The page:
Ms FLINT (Boothby—Government Whip) (13:02): I take great issue with the allegations those opposite havemade in the several speeches we have heard so far. Our government has done more than any federal government to make sure that our senior Australians and our elderly Australians are cared for and protected. As someone from South Australia who was in this place when the Oakden disaster was reported, I take particular issue with the allegations of those opposite, because it was a state Labor government that oversaw and, in fact, ran the Oakden facility and that terribly neglected those very vulnerable senior Australians in their care. People died, people suffered injuries, and the families who fought for their loved ones still suffer the scars from fighting for so long to get justice for their family members. So I refuse to be lectured by those opposite.
We have done many things in this space to protect our senior Australians. We legislated for new aged-care quality standards—the first upgrade of the standards in more than 20 years. We established the Aged Care Quality and Safety Commission. The Morrison government also established a royal commission. The Prime Minister led this. The Prime Minister has led on this issue for the entire time that he has been Prime Minister. The royal commission was into the aged-care sector, and was one of his first acts as Prime Minister. We cannot and we will not tolerate instances of older people being hurt, abused or neglected, and we are working very hard to make sure that families who put their vulnerable loved ones into care have confidence in our aged-care system.
We have also put billions of dollars of extra funding and resourcing into aged care. Our funding has grown from $13.3 billion in 2012-13 to currently $23.9 billion this year to support senior Australians who want to stay at home for as long as possible. The government is providing an additional 23,000 home-care packages, which means the number of home-care packages has now tripled, from 60,300 in 2013 to around 185,500 this year. And 99 per cent of all those seeking an in-home aged-care place now have access to some form of in-home support.
We are also doing a huge amount in the dementia-care space. I am incredibly proud that, thanks to the federal government, my government, and the South Australian Liberal government, the former repat hospital site, another state Labor disaster—they shut down the much beloved repat hospital when they were in government—reopened
and we will have one of the nation's very best dementia-care facilities there. That is something that I am incredibly proud of to have delivered for my local community.
I have a high number of senior Australians residing in my electorate. There are three groups in our society who deserve a very particular level of care from us all: children, those with a disability and, of course, the
elderly. That's what we're speaking about today. These are some of our most vulnerable citizens who often can't advocate for themselves. They can't protect themselves, and I am, as I said, very proud that under our government we established the royal commission into aged care, we passed new quality and safety standards and we are introducing this bill today and speaking on this bill today, which I hope will pass through this place and the other very quickly, because we need to ensure that people understand how they can be protected, the help that they can seek if they need it and what the specific measures are that we will be putting in place through this bill.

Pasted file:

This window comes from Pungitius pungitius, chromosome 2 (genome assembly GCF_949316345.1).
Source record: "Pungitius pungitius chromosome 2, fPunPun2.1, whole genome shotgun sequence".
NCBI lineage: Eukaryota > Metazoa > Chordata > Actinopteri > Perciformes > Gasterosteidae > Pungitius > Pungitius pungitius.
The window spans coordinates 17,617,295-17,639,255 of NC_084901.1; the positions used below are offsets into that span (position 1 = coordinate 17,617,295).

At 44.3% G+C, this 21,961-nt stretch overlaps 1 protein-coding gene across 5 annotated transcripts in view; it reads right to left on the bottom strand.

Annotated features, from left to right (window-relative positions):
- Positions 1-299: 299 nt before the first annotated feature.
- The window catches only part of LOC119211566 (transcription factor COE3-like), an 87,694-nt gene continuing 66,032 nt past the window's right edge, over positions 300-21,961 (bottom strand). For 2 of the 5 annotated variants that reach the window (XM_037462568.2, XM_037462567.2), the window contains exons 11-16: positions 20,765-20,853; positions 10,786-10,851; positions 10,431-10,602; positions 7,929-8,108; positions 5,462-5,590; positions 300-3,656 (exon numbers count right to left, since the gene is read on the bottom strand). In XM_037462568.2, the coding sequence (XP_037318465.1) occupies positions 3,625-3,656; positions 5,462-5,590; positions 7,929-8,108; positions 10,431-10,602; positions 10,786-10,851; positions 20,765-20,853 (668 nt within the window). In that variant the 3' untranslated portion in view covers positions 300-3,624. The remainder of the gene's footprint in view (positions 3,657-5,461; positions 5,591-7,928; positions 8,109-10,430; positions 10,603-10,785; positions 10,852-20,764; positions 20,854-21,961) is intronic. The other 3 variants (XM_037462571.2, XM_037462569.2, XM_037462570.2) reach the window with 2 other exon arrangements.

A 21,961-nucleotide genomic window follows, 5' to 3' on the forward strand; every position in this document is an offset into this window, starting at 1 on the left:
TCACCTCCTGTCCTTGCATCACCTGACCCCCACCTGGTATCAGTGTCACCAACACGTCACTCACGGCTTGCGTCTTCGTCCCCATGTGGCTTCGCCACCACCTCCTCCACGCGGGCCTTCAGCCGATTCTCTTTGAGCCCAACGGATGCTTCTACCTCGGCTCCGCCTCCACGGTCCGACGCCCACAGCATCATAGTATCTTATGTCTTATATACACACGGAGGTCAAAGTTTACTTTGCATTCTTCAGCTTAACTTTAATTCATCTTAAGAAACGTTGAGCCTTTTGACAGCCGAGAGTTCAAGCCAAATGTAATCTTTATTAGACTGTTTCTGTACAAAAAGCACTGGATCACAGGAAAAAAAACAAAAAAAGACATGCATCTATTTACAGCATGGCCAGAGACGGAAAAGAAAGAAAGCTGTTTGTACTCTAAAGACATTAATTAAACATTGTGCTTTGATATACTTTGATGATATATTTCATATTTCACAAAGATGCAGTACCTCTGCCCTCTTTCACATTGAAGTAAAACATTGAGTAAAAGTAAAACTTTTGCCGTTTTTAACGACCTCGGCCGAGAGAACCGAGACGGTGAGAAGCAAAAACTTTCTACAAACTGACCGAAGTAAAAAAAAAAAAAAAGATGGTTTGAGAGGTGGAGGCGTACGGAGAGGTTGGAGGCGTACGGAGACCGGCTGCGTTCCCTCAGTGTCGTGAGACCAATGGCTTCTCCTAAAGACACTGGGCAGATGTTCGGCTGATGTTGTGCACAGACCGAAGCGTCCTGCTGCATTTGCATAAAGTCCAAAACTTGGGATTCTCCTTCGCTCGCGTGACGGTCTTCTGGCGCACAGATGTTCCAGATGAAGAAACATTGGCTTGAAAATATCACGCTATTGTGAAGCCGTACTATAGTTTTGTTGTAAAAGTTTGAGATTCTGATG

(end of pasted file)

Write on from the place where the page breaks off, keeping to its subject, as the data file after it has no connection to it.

The Aged Care Legislation Amendment (Serious Incident Response Scheme and Other Measures) Bill 2020 introduces: the Serious Incident Response Scheme, which will respond to and take steps to prevent the incidents of abuse and neglect of older Australians in residential aged care and those receiving flexible care delivered in a residential aged-care setting; and a range of broader powers for the Aged Care Quality and Safety Commissioner consistent with the Regulatory Powers Act. Specifically—and these are some of the really important elements— under this bill, which will become the act, residential aged-care providers will be required to manage all incidents with a focus on the safety and well being of consumers and reduce the number of preventable incidents from reoccurring. This will expand the responsibilities of residential aged-care providers in relation to identifying, recording, managing, resolving and reporting assaults and a broader range of serious incidents in residential aged care. The reporting will include a range of new matters, which is really important, such as sexual misconduct, neglect, psychological abuse, inappropriate use of restraint—which was one of the key issues that was uncovered at Oakden, and it was absolutely appalling—and unexpected death, amongst others.
The bill does a range of specific things, as I've just outlined. Importantly, it includes broader protections for whistleblowers who disclose information about reportable incidents and it introduces the ability for the
commissioner to issue compliance notices in order to deal with enforcement of the incident management responsibilities, including in relation to reportable incidents. The bill also introduces new enforcement powers for the commissioner to impose civil penalties, infringement notices, enforceable undertakings and injunctions under the Regulatory Powers Act in relation to this bill and more broadly.
I'm very happy to commend this important bill to the House, and I look forward to making sure everyone in my local community is well aware of the standards that we expect to be applied to our most vulnerable citizens.